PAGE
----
Indeed, the judiciary now regards itself as the de facto framer and not merely the interpreter of laws. Former Supreme Court Justice Rosalie Abella referred to herself and her colleagues as “the final adjudicator of which contested values in a society should triumph.” As Bruce Pardy cogently writes, “The Supreme Court has read the Charter over its 40-year life largely through an ideologically ‘progressive’ lens, slowly transforming what was drafted as a roster of autonomy rights into a mandate for collective values, group rights and the priorities of the expansive managerial state.”
With the judiciary having sold its vaunted integrity to the executive branch and willfully forfeiting the humility of legislative self-limitation, then the rule of law, the principle of due process, and the balancing of evidence are perverted, transmuting into an arm of state power and resulting in the virtual death of democratic governance.
We have seen this happening recently in Brazil where a corrupt Supreme Court judge is responsible for restoring a convicted criminal to the presidency. We have seen it happen just now in Arizona where a Superior Court judge ruled against gubernatorial candidate Kari Lake’s airtight case regarding obvious electoral malfeasance, thus establishing a rogue governor in office.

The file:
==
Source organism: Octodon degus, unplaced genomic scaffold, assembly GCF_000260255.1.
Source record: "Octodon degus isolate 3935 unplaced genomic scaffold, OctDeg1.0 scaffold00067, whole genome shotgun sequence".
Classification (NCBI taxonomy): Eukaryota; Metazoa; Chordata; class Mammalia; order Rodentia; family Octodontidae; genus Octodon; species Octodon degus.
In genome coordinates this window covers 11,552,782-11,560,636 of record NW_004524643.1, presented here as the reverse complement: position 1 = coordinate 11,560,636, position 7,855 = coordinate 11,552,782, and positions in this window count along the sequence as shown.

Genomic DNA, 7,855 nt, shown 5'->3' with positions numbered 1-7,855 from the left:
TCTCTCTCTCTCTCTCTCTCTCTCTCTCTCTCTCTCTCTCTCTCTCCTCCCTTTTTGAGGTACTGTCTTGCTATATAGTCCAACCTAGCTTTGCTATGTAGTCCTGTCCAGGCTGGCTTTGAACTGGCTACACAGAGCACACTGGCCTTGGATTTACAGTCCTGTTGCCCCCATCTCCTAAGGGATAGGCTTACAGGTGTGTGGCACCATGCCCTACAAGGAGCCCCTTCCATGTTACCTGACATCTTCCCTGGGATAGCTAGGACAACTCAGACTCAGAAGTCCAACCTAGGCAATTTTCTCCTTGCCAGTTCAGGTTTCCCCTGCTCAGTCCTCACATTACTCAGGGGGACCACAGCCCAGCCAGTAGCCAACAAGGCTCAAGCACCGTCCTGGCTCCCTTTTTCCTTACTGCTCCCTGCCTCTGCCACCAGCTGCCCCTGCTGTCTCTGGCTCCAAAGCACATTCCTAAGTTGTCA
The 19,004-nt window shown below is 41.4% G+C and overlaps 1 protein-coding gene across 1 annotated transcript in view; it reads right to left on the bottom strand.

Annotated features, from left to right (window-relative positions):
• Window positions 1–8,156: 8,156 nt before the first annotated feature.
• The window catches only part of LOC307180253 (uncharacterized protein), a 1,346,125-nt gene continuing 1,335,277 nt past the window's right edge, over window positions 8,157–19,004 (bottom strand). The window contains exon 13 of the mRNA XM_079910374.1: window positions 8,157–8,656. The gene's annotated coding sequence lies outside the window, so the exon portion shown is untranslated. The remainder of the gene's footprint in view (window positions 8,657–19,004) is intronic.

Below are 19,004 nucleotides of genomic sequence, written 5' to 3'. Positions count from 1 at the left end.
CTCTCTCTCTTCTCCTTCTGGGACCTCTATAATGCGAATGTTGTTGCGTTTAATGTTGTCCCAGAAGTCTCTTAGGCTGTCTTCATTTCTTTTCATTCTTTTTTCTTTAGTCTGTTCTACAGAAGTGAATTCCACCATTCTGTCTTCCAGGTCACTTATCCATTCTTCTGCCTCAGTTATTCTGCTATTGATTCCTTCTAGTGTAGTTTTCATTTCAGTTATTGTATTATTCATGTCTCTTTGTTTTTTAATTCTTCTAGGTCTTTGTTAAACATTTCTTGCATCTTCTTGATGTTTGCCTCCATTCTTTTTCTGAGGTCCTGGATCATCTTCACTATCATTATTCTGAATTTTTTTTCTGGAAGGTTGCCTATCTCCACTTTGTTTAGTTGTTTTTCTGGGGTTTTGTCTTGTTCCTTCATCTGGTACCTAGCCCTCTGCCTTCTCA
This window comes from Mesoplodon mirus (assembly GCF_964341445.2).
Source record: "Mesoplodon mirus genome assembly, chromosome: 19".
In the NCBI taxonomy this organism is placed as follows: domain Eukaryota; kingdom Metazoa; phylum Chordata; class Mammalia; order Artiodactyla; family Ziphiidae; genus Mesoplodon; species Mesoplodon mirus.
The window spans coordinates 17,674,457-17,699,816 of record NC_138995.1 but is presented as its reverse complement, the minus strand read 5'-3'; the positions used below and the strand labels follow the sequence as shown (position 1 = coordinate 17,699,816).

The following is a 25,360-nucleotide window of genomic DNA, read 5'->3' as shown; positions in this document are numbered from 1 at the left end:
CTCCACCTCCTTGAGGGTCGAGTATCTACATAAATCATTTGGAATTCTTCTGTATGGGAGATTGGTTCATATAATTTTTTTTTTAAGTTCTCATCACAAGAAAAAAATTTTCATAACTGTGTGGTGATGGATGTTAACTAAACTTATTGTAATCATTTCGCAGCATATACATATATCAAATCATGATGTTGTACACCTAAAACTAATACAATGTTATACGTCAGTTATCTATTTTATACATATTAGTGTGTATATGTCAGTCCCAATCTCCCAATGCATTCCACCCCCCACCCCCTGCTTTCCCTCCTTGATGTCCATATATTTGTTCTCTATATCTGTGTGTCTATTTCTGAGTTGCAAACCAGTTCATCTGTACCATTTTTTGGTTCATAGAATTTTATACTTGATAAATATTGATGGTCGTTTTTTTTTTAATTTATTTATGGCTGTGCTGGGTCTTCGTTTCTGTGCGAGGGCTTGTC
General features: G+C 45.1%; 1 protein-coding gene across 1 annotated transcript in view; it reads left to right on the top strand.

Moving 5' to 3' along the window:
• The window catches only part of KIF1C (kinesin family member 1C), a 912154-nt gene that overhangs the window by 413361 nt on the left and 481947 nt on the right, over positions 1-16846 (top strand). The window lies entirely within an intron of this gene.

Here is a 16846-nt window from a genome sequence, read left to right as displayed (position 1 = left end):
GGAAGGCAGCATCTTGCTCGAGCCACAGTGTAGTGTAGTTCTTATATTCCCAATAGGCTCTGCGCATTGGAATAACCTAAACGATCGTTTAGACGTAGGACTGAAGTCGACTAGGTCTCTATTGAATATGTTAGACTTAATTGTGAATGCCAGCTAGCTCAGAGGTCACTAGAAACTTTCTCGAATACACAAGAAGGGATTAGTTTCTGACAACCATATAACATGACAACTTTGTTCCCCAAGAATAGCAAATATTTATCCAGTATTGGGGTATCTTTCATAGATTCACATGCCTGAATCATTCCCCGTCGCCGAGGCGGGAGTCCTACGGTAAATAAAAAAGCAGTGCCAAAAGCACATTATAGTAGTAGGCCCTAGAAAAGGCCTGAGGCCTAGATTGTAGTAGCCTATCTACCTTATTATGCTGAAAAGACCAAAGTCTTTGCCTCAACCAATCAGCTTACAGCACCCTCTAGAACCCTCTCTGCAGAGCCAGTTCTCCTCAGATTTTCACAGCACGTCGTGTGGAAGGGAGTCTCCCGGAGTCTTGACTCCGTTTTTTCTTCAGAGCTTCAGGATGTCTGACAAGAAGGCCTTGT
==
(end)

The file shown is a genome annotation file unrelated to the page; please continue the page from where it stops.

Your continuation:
And we see it happening as a matter of course in Canada — in “[d]ecisions from around the country,” as Pardy documents — where the judiciary has become an enforcer for the Liberal government, a development that does not seem likely to change.
When the last resource for the rehabilitation of justice has been abrogated or, to use the Federal Court’s own term, rendered “moot,” we know the country is lost. The three branches of government have effectively become one, which is the very definition of tyranny.
As it happens, I have just put down a strange and rather unsettling novel titled The Transmutations by the Welsh writer of Gothic tales Arthur Machen. It concludes with the description of an eldritch and disintegrating house: “The old beams, mouldering piecemeal, yield a little and groan, and such a house as this I can fancy all resonant at night with voices.” Further, we learn that the house contains a body “torn and mutilated…a shameful ruin of the human shape.” Given my current state of mind, I cannot help transposing this description to the desolate condition in which I find my country and the shameful ruin of the concept of the free and responsible citizen.
“Governments and large sections of the population,” writes Peckford, “have lost their way in the practice of representative and responsible Government [and] abandoned our democratic reformers who were fighting for such ideas even before Confederation in 1867.”
This is where we are now, a century and a half later. Canada is no longer a robust political state founded on tradition and constitutional order but a withered relic of a former parliamentary democracy. The body social has been torn and mutilated and the house is no longer a home.
David Solway is a Canadian poet and essayist. His most recent volume of poetry, The Herb Garden, appeared in 2018 with Guernica Editions. His manifesto, Reflections on Music, Poetry & Politics, was released by Shomron Press in 2016. He has produced two CDs of original songs: Blood Guitar and Other Tales and Partial to Cain, on which he was accompanied by his pianist wife Janice Fiamengo. His latest book is Notes from a Derelict Culture, Black House, London, 2019.